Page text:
GDP growth projection for Q2 and what it means, in charts | Mint

GDP growth projection for Q2 and what it means, in charts

While mining, manufacturing, electricity generation and construction are expected to see better growth in the second quarter, services sector may see a moderation. (Photo: Aniruddha Chowdhury/Mint)
While mining, manufacturing, electricity generation and construction are expected to see better growth in the second quarter, services sector may see a moderation. (Photo: Aniruddha Chowdhury/Mint)

Summary

  • Should Q2 GDP come in as predicted, it would be higher than the Reserve Bank of India’s projection of 6.5%.

At a time when worries over a slowdown in global economic growth are far from over, high inflation is still a risk, and extreme weather conditions have hurt farm output, India’s GDP growth in the July-September quarter is likely to come in at 6.8%, according to a Mint poll of 18 economists, who put the growth in the range of 6.4-7.2%. The data is set for release on Thursday.

The prediction is higher than the Reserve Bank of India’s (RBI’s) 6.5% forecast—but both indicate a moderation from the June quarter’s 7.8% growth, primarily because the favourable base effect is fading out. Sequentially, economic activity is likely to have remained strong despite the risks, economists said.

The resilience in growth will likely be “underpinned by domestic consumption, high levels of capital expenditure, and strong growth in the utilities sectors", Barclays said in a report last week.

Even as growth is expected to outpace RBI’s projection in the second quarter, economists’ median estimate for the full year at 6.2% is slightly lower than the central bank’s prediction of 6.5% given last month. A back-of-the-envelope calculation suggests RBI expects GDP growth to be an average of 5.9% in the second half of the year, while economists’ prediction puts it around 5.1-5.2%.

 

According to ICRA, the impact of uneven monsoon rainfall, narrowing difference with year-ago commodity prices, possible slowdown in capital expenditure ahead of elections, weak external demand, and the cumulative impact of monetary tightening could result in slower growth in the second half.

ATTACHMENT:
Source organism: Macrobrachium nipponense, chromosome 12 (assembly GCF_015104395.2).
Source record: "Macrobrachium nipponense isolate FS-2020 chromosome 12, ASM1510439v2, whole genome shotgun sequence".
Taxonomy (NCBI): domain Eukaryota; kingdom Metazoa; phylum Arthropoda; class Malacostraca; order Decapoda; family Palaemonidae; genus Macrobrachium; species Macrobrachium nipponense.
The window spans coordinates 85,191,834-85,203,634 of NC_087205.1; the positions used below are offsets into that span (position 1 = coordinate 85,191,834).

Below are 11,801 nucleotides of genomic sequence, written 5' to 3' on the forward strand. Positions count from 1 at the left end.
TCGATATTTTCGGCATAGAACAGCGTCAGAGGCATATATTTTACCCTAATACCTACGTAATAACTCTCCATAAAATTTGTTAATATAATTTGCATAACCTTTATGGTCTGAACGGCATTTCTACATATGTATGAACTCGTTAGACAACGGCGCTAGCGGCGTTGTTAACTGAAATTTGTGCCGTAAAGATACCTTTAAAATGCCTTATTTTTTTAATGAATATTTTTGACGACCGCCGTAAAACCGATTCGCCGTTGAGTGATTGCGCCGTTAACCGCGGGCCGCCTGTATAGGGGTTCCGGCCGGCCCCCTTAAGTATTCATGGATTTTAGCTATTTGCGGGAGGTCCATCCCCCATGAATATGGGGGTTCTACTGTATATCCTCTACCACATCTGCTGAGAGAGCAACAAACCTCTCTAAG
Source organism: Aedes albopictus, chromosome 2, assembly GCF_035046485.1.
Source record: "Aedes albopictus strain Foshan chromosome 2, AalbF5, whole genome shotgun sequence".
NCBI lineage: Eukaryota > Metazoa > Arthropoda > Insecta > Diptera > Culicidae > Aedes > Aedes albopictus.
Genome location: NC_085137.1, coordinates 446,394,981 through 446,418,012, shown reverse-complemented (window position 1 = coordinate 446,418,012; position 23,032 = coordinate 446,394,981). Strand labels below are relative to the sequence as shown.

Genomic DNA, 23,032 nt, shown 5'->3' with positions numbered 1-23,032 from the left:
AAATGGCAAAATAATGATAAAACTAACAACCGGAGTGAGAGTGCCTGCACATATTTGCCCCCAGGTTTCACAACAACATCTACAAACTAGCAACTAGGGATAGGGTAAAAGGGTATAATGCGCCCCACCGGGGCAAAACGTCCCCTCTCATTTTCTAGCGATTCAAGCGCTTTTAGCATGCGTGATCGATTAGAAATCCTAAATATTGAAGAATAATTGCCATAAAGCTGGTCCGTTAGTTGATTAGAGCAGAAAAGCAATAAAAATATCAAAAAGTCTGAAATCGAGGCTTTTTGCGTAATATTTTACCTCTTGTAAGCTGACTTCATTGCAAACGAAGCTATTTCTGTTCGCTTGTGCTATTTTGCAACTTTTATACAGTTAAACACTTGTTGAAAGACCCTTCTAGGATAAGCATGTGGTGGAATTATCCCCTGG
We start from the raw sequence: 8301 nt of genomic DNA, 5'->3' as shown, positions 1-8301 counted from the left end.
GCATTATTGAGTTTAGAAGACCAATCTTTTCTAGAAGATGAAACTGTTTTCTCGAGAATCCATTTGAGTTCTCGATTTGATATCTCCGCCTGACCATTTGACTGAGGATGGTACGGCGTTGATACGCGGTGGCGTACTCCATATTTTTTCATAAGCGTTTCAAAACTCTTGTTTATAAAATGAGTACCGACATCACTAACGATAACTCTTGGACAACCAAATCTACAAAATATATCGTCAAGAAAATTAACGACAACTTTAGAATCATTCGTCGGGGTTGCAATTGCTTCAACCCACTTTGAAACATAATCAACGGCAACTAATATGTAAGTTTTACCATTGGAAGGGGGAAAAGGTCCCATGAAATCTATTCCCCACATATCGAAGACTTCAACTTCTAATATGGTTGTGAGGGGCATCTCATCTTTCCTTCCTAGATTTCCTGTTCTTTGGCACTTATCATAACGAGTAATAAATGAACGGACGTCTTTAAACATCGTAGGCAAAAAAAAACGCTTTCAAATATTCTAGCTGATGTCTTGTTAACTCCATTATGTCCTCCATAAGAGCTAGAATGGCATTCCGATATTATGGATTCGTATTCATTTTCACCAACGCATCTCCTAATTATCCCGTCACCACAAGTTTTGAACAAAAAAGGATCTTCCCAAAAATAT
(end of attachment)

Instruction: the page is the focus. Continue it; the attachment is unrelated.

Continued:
At country’s ‘service’

While mining, manufacturing, electricity generation and construction are expected to see better growth in the second quarter, services sector may see a moderation. But despite the moderation, it is likely to remain the biggest contributor to GDP growth, as per Barclays estimates, which expects services sector growth to be around 7.7%. In the June quarter, services had grown 10.3%, outpacing growth of 4.7% in manufacturing and 7.9% in construction. Strong growth is also expected from construction, mainly due to robust capex by both central and state governments and lesser disruption in the monsoon months due to low rainfall compared to past years.

On the other hand, the rural economy, especially the farm sector, may see a setback as weather vagaries resulted in delay in sowing activity. “We expect agriculture growth to have remained subdued at 1.5% given the fall in crop production," said Kanika Pasricha, an economist at Standard Chartered Bank.

Election euphoria

With elections approaching, the government has made efforts to not only boost the economy through capex but also to boost consumption through cuts in LPG gas prices and the extension of the free food grain programme. As such, private consumption often gets a boost before elections. “Real private consumption growth going into the general elections has been mixed, with the growth rate generally rising a year before elections but falling subsequently as we approached the election date," Goldman Sachs noted in a report last week. Past data indeed shows an opposite trend in the run-up to elections and after.

 

This could partly be because of disruptions caused by the elections itself, with the elected government starting to work in full swing with the presentation of the full Budget in July. While consumption growth and domestic demand are likely to remain strong, if the previous trends are anything to go by, they may show signs of slowdown in the next fiscal.

 

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